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Walmart’s $3.3 billion acquisition of is now official. Next comes the hard part.

It’s an uphill battle as Amazon continues to gain steam. headquarters in Hoboken, N.J.
Jason Del Rey has been a business journalist for 15 years and has covered Amazon, Walmart, and the e-commerce industry for the last decade. He was a senior correspondent at Vox.

Done. Deal.

Walmart announced on Monday that its monster $3.3 billion acquisition of e-commerce startup is official. Walmart CEO Doug McMillon broke the news with a photo posted to Instagram on Monday. Startup-y!

In a blog post, McMillon explained the deal by saying, “Walmart and obsess about saving customers time and money. By joining forces, we’ll be better at doing both, creating seamless shopping from app to site to store.”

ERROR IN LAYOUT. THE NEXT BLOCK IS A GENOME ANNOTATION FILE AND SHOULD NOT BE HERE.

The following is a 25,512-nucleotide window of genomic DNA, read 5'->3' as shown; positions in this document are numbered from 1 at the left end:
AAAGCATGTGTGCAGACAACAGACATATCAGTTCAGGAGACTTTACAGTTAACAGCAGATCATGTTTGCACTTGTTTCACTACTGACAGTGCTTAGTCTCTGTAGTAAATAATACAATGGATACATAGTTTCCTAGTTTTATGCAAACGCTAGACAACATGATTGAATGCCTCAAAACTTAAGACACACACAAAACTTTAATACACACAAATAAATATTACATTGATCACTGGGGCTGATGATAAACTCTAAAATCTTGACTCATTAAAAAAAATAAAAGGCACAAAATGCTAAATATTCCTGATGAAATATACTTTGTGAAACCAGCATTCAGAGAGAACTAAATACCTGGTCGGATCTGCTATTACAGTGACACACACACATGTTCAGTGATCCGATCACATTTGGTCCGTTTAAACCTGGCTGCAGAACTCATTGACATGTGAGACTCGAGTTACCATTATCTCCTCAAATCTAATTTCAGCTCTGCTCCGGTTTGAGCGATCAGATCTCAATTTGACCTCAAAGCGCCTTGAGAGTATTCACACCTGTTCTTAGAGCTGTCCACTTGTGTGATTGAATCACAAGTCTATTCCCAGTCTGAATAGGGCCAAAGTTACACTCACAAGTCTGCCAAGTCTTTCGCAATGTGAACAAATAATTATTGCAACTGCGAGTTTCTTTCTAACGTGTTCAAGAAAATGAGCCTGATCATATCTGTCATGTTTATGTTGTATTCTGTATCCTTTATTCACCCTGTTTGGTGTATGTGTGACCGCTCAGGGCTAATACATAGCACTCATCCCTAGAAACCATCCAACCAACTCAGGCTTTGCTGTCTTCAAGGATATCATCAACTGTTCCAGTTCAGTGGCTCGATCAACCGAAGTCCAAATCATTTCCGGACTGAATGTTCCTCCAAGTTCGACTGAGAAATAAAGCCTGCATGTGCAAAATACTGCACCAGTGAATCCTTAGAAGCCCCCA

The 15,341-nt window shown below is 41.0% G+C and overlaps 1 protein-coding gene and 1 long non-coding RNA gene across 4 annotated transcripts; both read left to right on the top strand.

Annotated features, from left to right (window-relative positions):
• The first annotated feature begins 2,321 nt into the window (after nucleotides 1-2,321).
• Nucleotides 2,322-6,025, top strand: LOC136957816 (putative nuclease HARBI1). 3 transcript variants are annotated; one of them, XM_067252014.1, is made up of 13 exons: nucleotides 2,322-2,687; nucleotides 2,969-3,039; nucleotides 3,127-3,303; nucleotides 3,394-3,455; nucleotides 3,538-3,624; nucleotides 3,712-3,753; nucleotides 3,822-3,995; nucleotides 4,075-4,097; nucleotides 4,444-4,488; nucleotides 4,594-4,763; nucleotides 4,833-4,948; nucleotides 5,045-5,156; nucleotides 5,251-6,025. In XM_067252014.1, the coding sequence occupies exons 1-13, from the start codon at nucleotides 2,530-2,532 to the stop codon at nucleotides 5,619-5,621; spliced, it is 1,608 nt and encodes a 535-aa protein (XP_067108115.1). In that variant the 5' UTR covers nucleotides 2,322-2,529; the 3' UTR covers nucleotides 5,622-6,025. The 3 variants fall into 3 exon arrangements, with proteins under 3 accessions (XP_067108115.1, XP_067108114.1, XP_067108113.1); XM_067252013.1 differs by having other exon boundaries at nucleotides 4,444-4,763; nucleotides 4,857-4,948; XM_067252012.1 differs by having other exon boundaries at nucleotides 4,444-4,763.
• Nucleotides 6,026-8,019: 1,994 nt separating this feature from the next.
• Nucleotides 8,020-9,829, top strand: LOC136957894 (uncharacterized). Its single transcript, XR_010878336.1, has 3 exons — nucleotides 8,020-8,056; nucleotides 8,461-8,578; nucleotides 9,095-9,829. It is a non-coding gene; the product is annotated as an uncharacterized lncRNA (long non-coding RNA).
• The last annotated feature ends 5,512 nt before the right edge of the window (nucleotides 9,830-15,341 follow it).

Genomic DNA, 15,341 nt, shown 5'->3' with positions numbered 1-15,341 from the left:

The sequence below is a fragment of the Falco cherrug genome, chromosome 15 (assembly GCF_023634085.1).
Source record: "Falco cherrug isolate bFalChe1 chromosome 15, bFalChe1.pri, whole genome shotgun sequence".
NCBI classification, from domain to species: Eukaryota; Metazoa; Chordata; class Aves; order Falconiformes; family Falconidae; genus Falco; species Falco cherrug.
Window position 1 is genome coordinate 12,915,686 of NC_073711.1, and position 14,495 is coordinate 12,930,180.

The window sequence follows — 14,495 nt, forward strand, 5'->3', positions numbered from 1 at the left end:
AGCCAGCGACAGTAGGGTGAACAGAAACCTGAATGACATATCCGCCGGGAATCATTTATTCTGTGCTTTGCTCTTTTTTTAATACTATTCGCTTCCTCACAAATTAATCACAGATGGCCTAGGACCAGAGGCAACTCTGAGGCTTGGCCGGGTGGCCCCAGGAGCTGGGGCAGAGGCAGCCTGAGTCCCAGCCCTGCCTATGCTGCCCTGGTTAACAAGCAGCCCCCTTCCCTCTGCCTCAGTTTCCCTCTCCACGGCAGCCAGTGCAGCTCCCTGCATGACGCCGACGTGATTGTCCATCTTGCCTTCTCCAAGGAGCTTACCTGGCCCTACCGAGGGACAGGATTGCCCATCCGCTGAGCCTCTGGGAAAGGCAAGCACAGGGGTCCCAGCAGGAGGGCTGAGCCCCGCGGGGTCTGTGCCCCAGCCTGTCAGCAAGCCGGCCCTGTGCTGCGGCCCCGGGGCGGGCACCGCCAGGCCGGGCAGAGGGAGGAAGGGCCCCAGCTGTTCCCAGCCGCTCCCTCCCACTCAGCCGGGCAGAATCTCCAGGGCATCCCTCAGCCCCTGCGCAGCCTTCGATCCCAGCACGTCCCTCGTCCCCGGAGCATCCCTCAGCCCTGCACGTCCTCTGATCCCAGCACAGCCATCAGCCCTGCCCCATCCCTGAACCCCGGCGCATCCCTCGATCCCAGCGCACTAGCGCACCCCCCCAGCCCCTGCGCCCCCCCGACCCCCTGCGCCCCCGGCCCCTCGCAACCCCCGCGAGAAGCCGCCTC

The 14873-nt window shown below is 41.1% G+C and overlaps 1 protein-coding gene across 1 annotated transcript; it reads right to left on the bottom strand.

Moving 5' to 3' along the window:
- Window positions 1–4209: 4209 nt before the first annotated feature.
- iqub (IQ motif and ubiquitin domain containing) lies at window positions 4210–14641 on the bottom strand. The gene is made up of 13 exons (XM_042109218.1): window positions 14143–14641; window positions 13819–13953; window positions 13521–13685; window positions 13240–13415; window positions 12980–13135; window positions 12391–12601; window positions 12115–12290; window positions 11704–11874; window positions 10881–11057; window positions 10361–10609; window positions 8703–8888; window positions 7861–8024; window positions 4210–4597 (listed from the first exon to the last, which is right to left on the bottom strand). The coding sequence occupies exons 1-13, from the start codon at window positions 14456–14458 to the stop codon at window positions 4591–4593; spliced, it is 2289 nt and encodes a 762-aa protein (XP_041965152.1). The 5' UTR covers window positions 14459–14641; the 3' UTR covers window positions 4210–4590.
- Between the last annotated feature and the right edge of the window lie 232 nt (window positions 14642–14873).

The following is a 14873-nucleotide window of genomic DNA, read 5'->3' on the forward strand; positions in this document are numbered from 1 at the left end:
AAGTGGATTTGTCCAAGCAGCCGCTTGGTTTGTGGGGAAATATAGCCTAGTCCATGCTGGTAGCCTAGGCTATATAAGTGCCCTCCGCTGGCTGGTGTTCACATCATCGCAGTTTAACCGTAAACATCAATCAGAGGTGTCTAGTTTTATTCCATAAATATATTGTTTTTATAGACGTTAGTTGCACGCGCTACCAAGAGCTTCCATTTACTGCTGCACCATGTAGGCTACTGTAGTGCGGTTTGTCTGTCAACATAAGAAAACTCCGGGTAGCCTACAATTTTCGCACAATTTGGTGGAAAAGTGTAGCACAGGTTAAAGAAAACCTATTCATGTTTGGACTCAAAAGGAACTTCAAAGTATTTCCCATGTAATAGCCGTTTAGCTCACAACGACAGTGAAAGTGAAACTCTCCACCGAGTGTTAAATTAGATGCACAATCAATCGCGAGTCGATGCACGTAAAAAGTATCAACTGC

After the honeymoon ends, the challenges for both sides will be many.

For one, Amazon continues to gain market share in the U.S. and doesn’t appear to be losing any steam, while Walmart’s e-commerce growth has decelerated for most of the past year and a half. also has to prove that it can develop a loyal customer base over many years, not just one powered by heavy advertising spending. And for Jet CEO Marc Lore, who will also run, there’s the tough task of bridging the gap between the company’s e-commerce efforts based in Silicon Valley and the core brick-and-mortar operation, which still accounts for the vast majority of revenue, in Arkansas.

There’s a lot of money riding on both sides overcoming these challenges.

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